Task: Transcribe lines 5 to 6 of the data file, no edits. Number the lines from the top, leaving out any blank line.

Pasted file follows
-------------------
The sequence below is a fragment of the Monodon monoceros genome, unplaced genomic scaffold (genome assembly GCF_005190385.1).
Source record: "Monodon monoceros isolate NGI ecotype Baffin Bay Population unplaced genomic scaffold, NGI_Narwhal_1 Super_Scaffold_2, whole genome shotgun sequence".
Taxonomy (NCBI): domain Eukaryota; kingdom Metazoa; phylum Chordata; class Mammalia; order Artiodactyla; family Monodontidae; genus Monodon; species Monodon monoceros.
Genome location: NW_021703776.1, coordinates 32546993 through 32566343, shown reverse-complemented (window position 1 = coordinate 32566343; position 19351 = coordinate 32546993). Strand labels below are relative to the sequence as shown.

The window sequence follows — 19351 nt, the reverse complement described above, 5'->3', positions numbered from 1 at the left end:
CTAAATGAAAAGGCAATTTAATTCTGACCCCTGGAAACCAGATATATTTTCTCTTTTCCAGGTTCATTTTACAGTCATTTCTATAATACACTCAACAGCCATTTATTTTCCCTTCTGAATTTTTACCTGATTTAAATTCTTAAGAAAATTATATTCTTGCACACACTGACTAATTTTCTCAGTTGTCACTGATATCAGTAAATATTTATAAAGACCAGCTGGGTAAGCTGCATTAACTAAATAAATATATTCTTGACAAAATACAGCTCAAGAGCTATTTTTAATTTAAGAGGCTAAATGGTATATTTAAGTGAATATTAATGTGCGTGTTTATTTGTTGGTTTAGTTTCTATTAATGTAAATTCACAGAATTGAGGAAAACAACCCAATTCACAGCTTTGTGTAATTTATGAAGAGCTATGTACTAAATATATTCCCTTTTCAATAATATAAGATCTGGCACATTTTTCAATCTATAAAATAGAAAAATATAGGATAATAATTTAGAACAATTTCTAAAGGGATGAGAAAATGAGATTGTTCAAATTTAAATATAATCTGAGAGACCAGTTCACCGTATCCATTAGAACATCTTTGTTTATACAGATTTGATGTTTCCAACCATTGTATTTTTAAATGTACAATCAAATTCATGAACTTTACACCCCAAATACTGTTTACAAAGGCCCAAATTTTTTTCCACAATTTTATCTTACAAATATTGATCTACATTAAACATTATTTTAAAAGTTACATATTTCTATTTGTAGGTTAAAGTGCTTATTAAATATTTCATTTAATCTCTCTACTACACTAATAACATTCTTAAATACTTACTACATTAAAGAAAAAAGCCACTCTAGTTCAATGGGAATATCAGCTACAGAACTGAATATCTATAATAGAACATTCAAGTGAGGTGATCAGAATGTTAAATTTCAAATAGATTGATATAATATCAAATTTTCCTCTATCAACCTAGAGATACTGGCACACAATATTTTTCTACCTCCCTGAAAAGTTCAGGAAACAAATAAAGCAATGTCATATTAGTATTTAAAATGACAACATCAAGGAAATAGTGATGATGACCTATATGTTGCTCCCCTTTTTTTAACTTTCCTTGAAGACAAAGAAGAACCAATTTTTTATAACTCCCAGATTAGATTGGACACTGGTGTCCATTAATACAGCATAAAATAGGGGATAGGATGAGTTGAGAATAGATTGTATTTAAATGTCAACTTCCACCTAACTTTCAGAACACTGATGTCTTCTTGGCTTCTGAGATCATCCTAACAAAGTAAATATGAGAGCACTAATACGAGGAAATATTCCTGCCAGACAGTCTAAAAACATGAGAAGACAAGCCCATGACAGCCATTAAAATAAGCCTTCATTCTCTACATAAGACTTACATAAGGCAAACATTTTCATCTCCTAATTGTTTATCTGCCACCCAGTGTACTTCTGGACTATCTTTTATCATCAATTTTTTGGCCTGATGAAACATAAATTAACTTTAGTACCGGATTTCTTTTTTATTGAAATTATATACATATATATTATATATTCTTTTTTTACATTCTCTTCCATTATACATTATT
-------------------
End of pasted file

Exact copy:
The window sequence follows — 19351 nt, the reverse complement described above, 5'->3', positions numbered from 1 at the left end:
CTAAATGAAAAGGCAATTTAATTCTGACCCCTGGAAACCAGATATATTTTCTCTTTTCCAGGTTCATTTTACAGTCATTTCTATAATACACTCAACAGCCATTTATTTTCCCTTCTGAATTTTTACCTGATTTAAATTCTTAAGAAAATTATATTCTTGCACACACTGACTAATTTTCTCAGTTGTCACTGATATCAGTAAATATTTATAAAGACCAGCTGGGTAAGCTGCATTAACTAAATAAATATATTCTTGACAAAATACAGCTCAAGAGCTATTTTTAATTTAAGAGGCTAAATGGTATATTTAAGTGAATATTAATGTGCGTGTTTATTTGTTGGTTTAGTTTCTATTAATGTAAATTCACAGAATTGAGGAAAACAACCCAATTCACAGCTTTGTGTAATTTATGAAGAGCTATGTACTAAATATATTCCCTTTTCAATAATATAAGATCTGGCACATTTTTCAATCTATAAAATAGAAAAATATAGGATAATAATTTAGAACAATTTCTAAAGGGATGAGAAAATGAGATTGTTCAAATTTAAATATAATCTGAGAGACCAGTTCACCGTATCCATTAGAACATCTTTGTTTATACAGATTTGATGTTTCCAACCATTGTATTTTTAAATGTACAATCAAATTCATGAACTTTACACCCCAAATACTGTTTACAAAGGCCCAAATTTTTTTCCACAATTTTATCTTACAAATATTGATCTACATTAAACATTATTTTAAAAGTTACATATTTCTATTTGTAGGTTAAAGTGCTTATTAAATATTTCATTTAATCTCTCTACTACACTAATAACATTCTTAAATACTTACTACATTAAAGAAAAAAGCCACTCTAGTTCAATGGGAATATCAGCTACAGAACTGAATATCTATAATAGAACATTCAAGTGAGGTGATCAGAATGTTAAATTTCAAATAGATTGATATAATATCAAATTTTCCTCTATCAACCTAGAGATACTGGCACACAATATTTTTCTACCTCCCTGAAAAGTTCAGGAAACAAATAAAGCAATGTCATATTAGTATTTAAAATGACAACATCAAGGAAATAGTGATGATGACCTATATGTTGCTCCCCTTTTTTTAACTTTCCTTGAAGACAAAGAAGAACCAATTTTTTATAACTCCCAGATTAGATTGGACACTGGTGTCCATTAATACAGCATAAAATAGGGGATAGGATGAGTTGAGAATAGATTGTATTTAAATGTCAACTTCCACCTAACTTTCAGAACACTGATGTCTTCTTGGCTTCTGAGATCATCCTAACAAAGTAAATATGAGAGCACTAATACGAGGAAATATTCCTGCCAGACAGTCTAAAAACATGAGAAGACAAGCCCATGACAGCCATTAAAATAAGCCTTCATTCTCTACATAAGACTTACATAAGGCAAACATTTTCATCTCCTAATTGTTTATCTGCCACCCAGTGTACTTCTGGACTATCTTTTATCATCAATTTTTTGGCCTGATGAAACATAAATTAACTTTAGTACCGGATTTCTTTTTTATTGAAATTATATACATATATATTATATATTCTTTTTTTACATTCTCTTCCATTATACATTATT